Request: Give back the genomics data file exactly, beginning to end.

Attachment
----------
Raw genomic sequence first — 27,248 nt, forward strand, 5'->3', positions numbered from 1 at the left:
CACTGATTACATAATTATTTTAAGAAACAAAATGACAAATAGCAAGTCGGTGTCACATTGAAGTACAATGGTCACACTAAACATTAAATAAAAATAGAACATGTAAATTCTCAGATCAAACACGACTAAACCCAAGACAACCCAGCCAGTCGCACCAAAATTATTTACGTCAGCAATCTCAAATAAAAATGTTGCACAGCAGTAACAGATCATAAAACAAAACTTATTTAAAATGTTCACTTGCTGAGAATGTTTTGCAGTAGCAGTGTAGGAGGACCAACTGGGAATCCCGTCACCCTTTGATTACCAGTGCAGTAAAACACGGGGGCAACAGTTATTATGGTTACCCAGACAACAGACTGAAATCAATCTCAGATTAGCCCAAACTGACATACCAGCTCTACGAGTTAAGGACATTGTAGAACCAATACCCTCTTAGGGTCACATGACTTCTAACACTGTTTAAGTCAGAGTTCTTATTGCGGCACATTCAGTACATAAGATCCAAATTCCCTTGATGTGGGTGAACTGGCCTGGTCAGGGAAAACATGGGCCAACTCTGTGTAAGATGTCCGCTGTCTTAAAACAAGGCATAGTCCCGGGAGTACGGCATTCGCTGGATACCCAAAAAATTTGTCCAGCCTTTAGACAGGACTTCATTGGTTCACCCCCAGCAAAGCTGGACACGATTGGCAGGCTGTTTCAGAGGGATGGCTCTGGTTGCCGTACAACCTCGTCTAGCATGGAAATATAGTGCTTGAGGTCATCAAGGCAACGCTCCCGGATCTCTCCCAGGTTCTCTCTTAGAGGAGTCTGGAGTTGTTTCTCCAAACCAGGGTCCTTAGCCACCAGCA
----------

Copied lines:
Raw genomic sequence first — 27,248 nt, forward strand, 5'->3', positions numbered from 1 at the left:
CACTGATTACATAATTATTTTAAGAAACAAAATGACAAATAGCAAGTCGGTGTCACATTGAAGTACAATGGTCACACTAAACATTAAATAAAAATAGAACATGTAAATTCTCAGATCAAACACGACTAAACCCAAGACAACCCAGCCAGTCGCACCAAAATTATTTACGTCAGCAATCTCAAATAAAAATGTTGCACAGCAGTAACAGATCATAAAACAAAACTTATTTAAAATGTTCACTTGCTGAGAATGTTTTGCAGTAGCAGTGTAGGAGGACCAACTGGGAATCCCGTCACCCTTTGATTACCAGTGCAGTAAAACACGGGGGCAACAGTTATTATGGTTACCCAGACAACAGACTGAAATCAATCTCAGATTAGCCCAAACTGACATACCAGCTCTACGAGTTAAGGACATTGTAGAACCAATACCCTCTTAGGGTCACATGACTTCTAACACTGTTTAAGTCAGAGTTCTTATTGCGGCACATTCAGTACATAAGATCCAAATTCCCTTGATGTGGGTGAACTGGCCTGGTCAGGGAAAACATGGGCCAACTCTGTGTAAGATGTCCGCTGTCTTAAAACAAGGCATAGTCCCGGGAGTACGGCATTCGCTGGATACCCAAAAAATTTGTCCAGCCTTTAGACAGGACTTCATTGGTTCACCCCCAGCAAAGCTGGACACGATTGGCAGGCTGTTTCAGAGGGATGGCTCTGGTTGCCGTACAACCTCGTCTAGCATGGAAATATAGTGCTTGAGGTCATCAAGGCAACGCTCCCGGATCTCTCCCAGGTTCTCTCTTAGAGGAGTCTGGAGTTGTTTCTCCAAACCAGGGTCCTTAGCCACCAGCA